If one needs to point to a central issue in philosophy, if one needs to use just one word to say what philosophy is about, it has to be – comprehension. As, if one removes comprehension, the philosophical questions and philosophical answers, philosophical discussions and everything philosophical looses sense… The questions make sense just if comprehended, the answers are good only if comprehended, the philosophical method or inquiry also need to be understood and comprehended. (BTW, the way I use “comprehend” here is roughly synonymous with “understand”. No fancy theoretical accounts or meanings.)
The comprehension is important on two levels. First the comprehension of Other, comprehension of what are people, asking, saying or wondering. But that comprehension is seen just as a way to the overall-comprehension, some ideal of comprehending everything that needs to be comprehended by philosophy.
Having put the central issue of philosophy as comprehension, we can put limits on what philosophy can allow, and what should be marked as inappropriate to it.
As one, for something to be comprehended, it must be brought clearly in front of the awareness. In such way philosophy is intimately bounded to consciousness and to awareness, and to the issue of what we can be aware of.
Because of this, I think critical stance towards our mental powers of awareness is needed, questions like ‘what are types of things we can be aware of?’, ‘how do we become aware of things?’ need to be asked. Those issues should be first explored, so that we are sure that the tower which is built has stable basis.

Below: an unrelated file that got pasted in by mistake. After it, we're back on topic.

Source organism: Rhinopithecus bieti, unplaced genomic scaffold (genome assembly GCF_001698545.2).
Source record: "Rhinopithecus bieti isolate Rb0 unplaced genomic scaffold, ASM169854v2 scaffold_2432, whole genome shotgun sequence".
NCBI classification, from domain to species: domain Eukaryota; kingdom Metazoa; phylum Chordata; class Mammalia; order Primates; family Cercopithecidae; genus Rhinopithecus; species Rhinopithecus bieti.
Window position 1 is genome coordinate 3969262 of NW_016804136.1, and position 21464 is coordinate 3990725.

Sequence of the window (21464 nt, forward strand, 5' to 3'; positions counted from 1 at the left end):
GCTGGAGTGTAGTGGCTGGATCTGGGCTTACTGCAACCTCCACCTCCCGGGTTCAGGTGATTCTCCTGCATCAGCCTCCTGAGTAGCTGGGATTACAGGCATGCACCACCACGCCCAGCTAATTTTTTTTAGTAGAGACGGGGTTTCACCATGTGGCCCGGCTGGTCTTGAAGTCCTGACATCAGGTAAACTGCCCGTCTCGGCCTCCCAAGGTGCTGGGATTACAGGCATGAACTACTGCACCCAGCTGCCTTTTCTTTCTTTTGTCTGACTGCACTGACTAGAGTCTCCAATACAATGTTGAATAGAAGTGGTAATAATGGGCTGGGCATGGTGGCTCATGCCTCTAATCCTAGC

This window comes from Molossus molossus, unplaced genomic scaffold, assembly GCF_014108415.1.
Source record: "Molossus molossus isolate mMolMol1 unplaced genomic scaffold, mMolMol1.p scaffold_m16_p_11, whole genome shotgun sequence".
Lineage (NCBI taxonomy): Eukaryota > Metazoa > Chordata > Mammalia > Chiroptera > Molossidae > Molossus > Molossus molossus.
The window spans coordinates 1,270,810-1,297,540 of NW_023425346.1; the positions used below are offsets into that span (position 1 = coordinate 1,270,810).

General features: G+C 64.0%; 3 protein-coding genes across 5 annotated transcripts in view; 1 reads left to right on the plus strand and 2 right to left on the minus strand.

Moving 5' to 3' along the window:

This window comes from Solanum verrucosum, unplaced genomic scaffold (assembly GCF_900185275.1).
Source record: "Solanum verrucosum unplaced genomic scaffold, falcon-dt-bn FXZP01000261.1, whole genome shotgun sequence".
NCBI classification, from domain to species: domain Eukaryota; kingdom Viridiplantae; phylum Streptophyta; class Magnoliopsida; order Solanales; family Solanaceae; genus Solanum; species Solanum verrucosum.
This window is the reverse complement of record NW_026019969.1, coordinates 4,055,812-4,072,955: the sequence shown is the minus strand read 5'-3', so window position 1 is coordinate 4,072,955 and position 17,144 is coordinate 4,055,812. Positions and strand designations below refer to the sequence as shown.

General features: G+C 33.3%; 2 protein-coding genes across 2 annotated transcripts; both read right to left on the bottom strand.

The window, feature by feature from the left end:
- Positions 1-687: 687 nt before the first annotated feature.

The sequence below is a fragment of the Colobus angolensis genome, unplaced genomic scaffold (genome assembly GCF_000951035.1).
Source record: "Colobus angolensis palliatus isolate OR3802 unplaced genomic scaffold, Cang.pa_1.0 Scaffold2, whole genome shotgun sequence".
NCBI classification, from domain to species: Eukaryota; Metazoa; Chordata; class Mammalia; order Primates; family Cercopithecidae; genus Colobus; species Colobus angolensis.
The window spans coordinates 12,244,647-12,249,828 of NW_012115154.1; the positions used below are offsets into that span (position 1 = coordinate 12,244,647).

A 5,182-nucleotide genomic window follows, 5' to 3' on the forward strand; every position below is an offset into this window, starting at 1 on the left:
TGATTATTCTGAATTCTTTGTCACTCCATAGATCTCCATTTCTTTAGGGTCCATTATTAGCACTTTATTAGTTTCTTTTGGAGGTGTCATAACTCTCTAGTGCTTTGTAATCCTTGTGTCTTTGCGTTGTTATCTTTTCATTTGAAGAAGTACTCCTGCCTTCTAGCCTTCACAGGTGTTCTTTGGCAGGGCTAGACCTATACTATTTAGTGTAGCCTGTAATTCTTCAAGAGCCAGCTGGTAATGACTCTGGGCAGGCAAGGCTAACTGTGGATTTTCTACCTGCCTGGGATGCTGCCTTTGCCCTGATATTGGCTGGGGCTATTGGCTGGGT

I’m repeating I think the words of Kant, who was saying that the powers of the mind has to be critically assessed before any metaphysics is built, but in my own opinion Kant failed to be critical enough. He took the terms such as “mind”, “objects”, “reality” in their common-sense usage in the society in which he was raised, and worked with them, without getting into inquiry into what he means by those words.
Or to put it another away, so it connects to the start of this post, one must get to this question…
-What is that which I’m aware of, and to which those words I use relate?
That is the stance the philosophy must make. I have to become aware of what each of the words I use (to speak about philosophy) refers to, and there has to be this possibility of comprehension, as otherwise (if the meanings of the words are something which can’t be comprehended), the proper critique of the grounds of philosophy can’t be made. Even if what one says ostensibly makes sense, if such critique is not done first, the sense will be there limited by the society, in which one is born, or by the paradigm through which one have learned things.
Does this mean that we should avoid the words as they are connected to the paradigms/society? No! Philosophers can’t accept that. If one takes the meanings of the words to be based in the unconscious otherness, one gives up the philosophical work from very start.
We must assume that what the words relate to, what the words mean, is accessible to the consciousness, and even if the meaning is connected to the society or paradigm, it is the work of the philosopher to comprehend those meanings as such.
Such philosophy, as a comprehension, is in that way possible only under such conditions. Not accepting those conditions is not philosophy, it is giving up.